Editorial :: It’s not about Kellyanne on the couch—it’s about the circumstances

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It’s not about the couch, y’all. It’s about how Kellyanne Conway turfed up in that room in the first place.


Given the record number of bomb threats called into Jewish schools and community centers yesterday and the excitement of the 50th Academy Awards the day before, some people might be surprised that the public seemed most interested in a picture of Kellyanne Conway kneeling on a couch in the Oval Office fiddling with her cell phone.

Some media outlets rolled their eyes at the Kellyanne Conway couch controversy. Other commentators found her informality in the Oval Office itself to be an egregious breach of basic White House etiquette. It’s a serious topic. Let me tell you why.


Here’s the reason the pic of Kellyanne Conway’s couch crouching moment is a big deal:

The room is filled with the presidents of HBCUs (Historically Black Colleges and Universities) in their tailored suits meeting a president who has shown in many ways that he has no respect for people of color, regardless of their accomplishments and accolades.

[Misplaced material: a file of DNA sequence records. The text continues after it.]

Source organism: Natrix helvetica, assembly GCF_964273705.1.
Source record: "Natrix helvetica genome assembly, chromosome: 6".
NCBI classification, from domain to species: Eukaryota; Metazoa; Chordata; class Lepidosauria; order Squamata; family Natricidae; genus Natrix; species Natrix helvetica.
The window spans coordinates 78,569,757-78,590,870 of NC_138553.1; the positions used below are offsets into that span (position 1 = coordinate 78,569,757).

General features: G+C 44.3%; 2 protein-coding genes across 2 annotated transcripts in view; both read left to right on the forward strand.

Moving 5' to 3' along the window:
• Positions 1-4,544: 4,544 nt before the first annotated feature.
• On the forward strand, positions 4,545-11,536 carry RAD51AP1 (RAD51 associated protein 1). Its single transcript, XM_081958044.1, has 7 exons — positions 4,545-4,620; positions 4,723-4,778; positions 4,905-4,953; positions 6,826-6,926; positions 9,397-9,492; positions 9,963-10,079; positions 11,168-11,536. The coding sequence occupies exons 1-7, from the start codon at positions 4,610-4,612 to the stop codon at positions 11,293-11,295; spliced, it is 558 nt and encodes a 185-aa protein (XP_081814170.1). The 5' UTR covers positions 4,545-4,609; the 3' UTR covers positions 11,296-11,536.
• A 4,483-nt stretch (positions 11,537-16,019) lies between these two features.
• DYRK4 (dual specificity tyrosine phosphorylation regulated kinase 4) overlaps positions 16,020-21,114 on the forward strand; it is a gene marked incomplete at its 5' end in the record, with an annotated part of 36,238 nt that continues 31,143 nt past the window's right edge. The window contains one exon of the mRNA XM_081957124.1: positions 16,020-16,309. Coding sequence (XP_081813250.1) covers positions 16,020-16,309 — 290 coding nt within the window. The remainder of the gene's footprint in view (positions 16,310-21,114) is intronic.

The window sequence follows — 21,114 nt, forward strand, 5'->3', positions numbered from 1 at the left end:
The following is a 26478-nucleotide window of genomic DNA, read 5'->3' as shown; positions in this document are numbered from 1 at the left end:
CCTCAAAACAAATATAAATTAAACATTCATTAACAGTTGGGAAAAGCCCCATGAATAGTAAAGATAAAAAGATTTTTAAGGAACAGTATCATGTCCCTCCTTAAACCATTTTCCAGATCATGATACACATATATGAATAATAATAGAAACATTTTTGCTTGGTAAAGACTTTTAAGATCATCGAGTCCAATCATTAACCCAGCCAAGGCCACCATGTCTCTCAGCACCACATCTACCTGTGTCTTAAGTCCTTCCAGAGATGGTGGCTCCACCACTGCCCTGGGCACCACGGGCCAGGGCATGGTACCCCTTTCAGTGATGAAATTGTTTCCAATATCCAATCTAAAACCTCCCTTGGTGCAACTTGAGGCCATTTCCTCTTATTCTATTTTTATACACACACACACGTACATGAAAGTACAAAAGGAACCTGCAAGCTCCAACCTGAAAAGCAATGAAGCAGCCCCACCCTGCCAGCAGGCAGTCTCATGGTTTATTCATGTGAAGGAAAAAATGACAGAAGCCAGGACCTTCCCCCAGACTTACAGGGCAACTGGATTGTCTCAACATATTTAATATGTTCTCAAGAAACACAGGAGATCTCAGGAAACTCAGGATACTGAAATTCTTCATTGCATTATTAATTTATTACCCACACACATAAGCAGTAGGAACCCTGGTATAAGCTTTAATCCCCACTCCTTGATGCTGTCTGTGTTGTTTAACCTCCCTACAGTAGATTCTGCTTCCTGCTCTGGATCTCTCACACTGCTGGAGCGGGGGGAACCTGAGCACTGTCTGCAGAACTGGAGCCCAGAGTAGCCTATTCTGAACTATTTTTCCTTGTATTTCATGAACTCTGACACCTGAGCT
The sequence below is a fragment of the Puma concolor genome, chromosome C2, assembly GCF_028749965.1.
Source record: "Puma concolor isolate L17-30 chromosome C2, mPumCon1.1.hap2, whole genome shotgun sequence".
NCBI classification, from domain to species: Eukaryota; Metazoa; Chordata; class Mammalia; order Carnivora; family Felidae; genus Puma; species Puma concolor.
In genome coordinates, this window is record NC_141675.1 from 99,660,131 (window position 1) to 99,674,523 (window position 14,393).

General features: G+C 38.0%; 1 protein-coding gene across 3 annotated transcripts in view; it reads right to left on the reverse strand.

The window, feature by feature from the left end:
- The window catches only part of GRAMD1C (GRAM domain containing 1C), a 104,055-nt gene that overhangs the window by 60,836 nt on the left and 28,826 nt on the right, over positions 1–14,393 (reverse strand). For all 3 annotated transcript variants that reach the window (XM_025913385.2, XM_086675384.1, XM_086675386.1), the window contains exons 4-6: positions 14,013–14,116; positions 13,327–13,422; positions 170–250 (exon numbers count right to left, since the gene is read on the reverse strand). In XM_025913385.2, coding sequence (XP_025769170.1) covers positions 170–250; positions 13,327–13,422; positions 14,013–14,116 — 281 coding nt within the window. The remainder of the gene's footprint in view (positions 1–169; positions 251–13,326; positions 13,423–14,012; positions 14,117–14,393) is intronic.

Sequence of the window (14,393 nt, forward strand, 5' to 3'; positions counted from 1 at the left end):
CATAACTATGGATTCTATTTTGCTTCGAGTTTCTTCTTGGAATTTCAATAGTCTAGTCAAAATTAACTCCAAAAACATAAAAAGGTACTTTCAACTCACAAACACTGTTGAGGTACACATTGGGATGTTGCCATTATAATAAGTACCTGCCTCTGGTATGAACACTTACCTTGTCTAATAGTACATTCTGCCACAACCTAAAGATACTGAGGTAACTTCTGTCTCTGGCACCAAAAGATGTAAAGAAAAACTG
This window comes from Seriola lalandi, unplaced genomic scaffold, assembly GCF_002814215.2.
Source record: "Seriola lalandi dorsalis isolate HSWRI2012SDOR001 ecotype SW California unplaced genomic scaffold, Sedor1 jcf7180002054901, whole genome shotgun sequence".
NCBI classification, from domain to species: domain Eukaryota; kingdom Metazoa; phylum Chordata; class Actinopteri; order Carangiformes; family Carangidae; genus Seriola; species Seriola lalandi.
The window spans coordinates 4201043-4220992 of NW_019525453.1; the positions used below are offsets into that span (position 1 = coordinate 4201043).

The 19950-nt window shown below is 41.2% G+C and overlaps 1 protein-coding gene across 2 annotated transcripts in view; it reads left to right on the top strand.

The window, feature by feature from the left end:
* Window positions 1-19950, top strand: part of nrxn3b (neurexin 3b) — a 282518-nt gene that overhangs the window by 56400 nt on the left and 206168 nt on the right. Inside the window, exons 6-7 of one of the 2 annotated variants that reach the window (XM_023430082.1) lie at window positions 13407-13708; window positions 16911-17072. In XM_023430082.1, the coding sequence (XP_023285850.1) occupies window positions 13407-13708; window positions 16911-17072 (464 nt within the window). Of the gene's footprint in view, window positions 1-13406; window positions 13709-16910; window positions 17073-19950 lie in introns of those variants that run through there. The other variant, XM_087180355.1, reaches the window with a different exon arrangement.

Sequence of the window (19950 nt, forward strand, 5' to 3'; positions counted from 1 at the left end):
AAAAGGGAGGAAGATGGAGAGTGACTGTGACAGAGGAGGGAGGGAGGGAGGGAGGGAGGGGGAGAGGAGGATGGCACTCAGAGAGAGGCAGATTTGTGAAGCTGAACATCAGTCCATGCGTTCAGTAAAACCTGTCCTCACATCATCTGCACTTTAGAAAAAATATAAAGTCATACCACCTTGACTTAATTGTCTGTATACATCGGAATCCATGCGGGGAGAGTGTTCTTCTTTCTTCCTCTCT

A tense moment, at best.

Then there’s Kellyanne Conway herself, showing visible disrespect by kneeling on the couch in her short dress in order to take pictures of some of the most important people in the entire country with the current head of state.


Presidents, like the ambassadors they deploy, are expected to afford visiting guests all of the respect and honor that is befitting of their stature. The best world leaders make everyday people feel as though their presence is just as important as that of a visiting king.

Those sorts of leaders make sure they have a professional photographer on staff to take pictures of every visitor to commemorate their meeting.


This administration thought it fitting to have a controversial member of the president’s staff take snapshots with her phone of this historical moment.

It’s not “just” her feet on the couch. It’s everything that put Kellyanne Conway and her cellphone in that room filled with HBCU presidents in the first place, a choice that was inappropriate at best, deeply disrespectful at worst.

What do you think?


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